I could not have been older than five; my parents divorced right around that time; however, I do remember that for Christmas, or maybe even my dad’s birthday, she gave him a huge box filled with Styrofoam peanuts and perhaps even balled up newspaper. At the bottom was paperwork for flight school. My dad was going to become a pilot. The timeline is a bit blurry to me, but I can tell you with certainty, precisely what happened on one of our first, maybe even our first, flight with my dad and it ended with my twin sister getting sick sitting next to me.
By this time, my father had sole custody of my three sisters and me. To support us, he was a business owner, a manufacturer’s product representative, with a territory that spanned states in the Midwest, which meant a lot of time on the road. With a pilot license and the means to finance a 4-seater plane, dad was able to turn overnighters into day trips and fly us all to see our extended family in Minnesota more often than when the only option was an eight-hour drive in a conversion van. If you’ve never flown in a small plane, you can’t imagine how loud it is. Looking back, I’m quite sure he preferred the deafening and constant humming from the engines over the four of us asking over and over, “are we there yet?” and fighting over who got to sit in front and control the radio dial.
Over the years, my dad’s planes served as giant windows to new worlds for us. Once he upgraded to his beloved Cherokee 3378W (Whisky) six-seater, on the occasional Sunday, we’d pile in, and he’d fly us to Lake Geneva for brunch at a resort that had an airstrip. Later, during our teen years, he had invested in a small private pilots’ island (Crooked Island, maybe you’ve heard of it) and we would fly from Schaumburg, Illinois to Chattanooga, Tennessee, and then on to Florida before we’d go the distance over the open waters until we reached the island. One runway, no room whatsoever for error. My dad was instrument rated and he was skilled pilot. Over the years, we had some pretty harrowing, faith-building, courage-making experiences.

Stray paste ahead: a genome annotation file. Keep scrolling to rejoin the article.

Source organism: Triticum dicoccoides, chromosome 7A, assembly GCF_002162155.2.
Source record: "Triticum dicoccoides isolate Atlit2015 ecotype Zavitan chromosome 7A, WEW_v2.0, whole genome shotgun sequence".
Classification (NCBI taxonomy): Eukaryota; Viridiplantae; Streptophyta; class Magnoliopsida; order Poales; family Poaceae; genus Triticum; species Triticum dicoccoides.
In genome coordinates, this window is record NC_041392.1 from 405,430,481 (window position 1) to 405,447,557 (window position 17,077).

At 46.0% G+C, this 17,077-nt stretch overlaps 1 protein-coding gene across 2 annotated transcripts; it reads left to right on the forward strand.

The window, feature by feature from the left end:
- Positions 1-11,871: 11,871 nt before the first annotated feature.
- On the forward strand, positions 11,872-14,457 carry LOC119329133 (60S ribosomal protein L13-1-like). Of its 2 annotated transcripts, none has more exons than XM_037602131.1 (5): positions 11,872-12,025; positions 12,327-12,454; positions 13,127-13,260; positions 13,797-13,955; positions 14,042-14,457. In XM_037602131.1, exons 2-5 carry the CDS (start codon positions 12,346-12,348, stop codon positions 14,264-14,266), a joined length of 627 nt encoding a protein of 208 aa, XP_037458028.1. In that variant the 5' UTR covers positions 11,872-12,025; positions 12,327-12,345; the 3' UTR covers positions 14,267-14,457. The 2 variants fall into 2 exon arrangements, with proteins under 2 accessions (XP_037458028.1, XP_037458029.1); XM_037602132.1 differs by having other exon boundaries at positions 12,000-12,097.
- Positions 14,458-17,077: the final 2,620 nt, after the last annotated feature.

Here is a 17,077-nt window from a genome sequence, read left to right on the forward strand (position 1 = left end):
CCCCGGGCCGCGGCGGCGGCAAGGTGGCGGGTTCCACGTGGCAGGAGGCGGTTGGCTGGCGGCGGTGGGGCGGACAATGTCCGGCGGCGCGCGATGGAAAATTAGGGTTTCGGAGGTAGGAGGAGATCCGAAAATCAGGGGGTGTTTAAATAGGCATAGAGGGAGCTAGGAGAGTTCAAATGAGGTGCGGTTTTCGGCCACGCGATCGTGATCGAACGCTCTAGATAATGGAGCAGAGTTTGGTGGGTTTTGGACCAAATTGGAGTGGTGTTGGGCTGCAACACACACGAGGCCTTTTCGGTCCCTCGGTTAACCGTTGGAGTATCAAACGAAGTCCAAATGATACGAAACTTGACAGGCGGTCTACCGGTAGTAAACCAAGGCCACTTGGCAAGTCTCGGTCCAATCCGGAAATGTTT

I didn’t know it then, but the time I spent flying with my dad, who by the way walked away virtually unscathed, from two crashes, has served me well as I study, teach, and continue learning about the principles of High-Reliability Organizations or HRO in healthcare.
Today, I spend a lot of time in the air, logging over a half-million miles in just the past 10-12 years. Karl has gone beyond the million-mile club, and when we’re not traveling for work, we’re traveling for adventure.
Meeting new people, learning about cultures that differ from where I grew up, experiencing the sights, sounds and smells of the communities, villages, and towns I visit while taking in their history, is indeed one of my greatest life pleasures. I consider it both a gift and a blessing to travel for my work in rural communities. The images and depictions you often see in media don’t paint an accurate picture of life living in more remote places. I believe, that for our country to begin moving beyond the polarizing place we find ourselves in, we must be open to learning about, appreciating, and respecting our neighbors to the east, west, north, and south of our borders.
Next time you find yourself at 30,000 feet up in the air, in close quarters with 50, 100, or 500 other passengers, think about this. Every person has a place they want or need to be, and you will all arrive together no matter your seat or your view. If only for a few hours, what you have in common is that you are all heading in the same direction.
In every relationship in your life, be it with family, friends, or in the workplace. Check your baggage. Does it fit comfortably under your seat? Will you make sure it fits in the overhead compartment? I live by the principle that my baggage is not the responsibility of others to carry.
Finally, selfies are certainly fun; however, turning the lens to focus on the world around you can be an eye-opening experience.